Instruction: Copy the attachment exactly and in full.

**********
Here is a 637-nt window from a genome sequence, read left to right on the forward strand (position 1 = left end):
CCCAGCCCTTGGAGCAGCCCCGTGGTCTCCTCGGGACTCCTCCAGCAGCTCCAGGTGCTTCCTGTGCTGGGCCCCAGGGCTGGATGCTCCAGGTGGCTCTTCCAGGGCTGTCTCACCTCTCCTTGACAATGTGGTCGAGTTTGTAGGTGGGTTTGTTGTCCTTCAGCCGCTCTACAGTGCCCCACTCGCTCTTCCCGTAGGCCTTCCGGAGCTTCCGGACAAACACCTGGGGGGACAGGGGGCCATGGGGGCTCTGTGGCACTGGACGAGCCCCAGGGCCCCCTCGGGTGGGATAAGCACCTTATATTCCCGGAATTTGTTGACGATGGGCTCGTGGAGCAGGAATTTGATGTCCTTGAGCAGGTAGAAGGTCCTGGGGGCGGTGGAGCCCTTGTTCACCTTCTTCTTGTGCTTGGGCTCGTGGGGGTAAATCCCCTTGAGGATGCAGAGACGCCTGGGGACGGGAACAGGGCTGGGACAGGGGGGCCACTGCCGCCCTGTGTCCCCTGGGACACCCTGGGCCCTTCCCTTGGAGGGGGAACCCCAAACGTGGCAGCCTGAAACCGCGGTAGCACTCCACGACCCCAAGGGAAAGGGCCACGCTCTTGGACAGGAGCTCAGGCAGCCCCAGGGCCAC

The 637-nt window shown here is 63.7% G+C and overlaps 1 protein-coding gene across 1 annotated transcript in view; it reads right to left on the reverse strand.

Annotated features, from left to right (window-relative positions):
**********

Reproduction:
Here is a 637-nt window from a genome sequence, read left to right on the forward strand (position 1 = left end):
CCCAGCCCTTGGAGCAGCCCCGTGGTCTCCTCGGGACTCCTCCAGCAGCTCCAGGTGCTTCCTGTGCTGGGCCCCAGGGCTGGATGCTCCAGGTGGCTCTTCCAGGGCTGTCTCACCTCTCCTTGACAATGTGGTCGAGTTTGTAGGTGGGTTTGTTGTCCTTCAGCCGCTCTACAGTGCCCCACTCGCTCTTCCCGTAGGCCTTCCGGAGCTTCCGGACAAACACCTGGGGGGACAGGGGGCCATGGGGGCTCTGTGGCACTGGACGAGCCCCAGGGCCCCCTCGGGTGGGATAAGCACCTTATATTCCCGGAATTTGTTGACGATGGGCTCGTGGAGCAGGAATTTGATGTCCTTGAGCAGGTAGAAGGTCCTGGGGGCGGTGGAGCCCTTGTTCACCTTCTTCTTGTGCTTGGGCTCGTGGGGGTAAATCCCCTTGAGGATGCAGAGACGCCTGGGGACGGGAACAGGGCTGGGACAGGGGGGCCACTGCCGCCCTGTGTCCCCTGGGACACCCTGGGCCCTTCCCTTGGAGGGGGAACCCCAAACGTGGCAGCCTGAAACCGCGGTAGCACTCCACGACCCCAAGGGAAAGGGCCACGCTCTTGGACAGGAGCTCAGGCAGCCCCAGGGCCAC

The 637-nt window shown here is 63.7% G+C and overlaps 1 protein-coding gene across 1 annotated transcript in view; it reads right to left on the reverse strand.

Annotated features, from left to right (window-relative positions):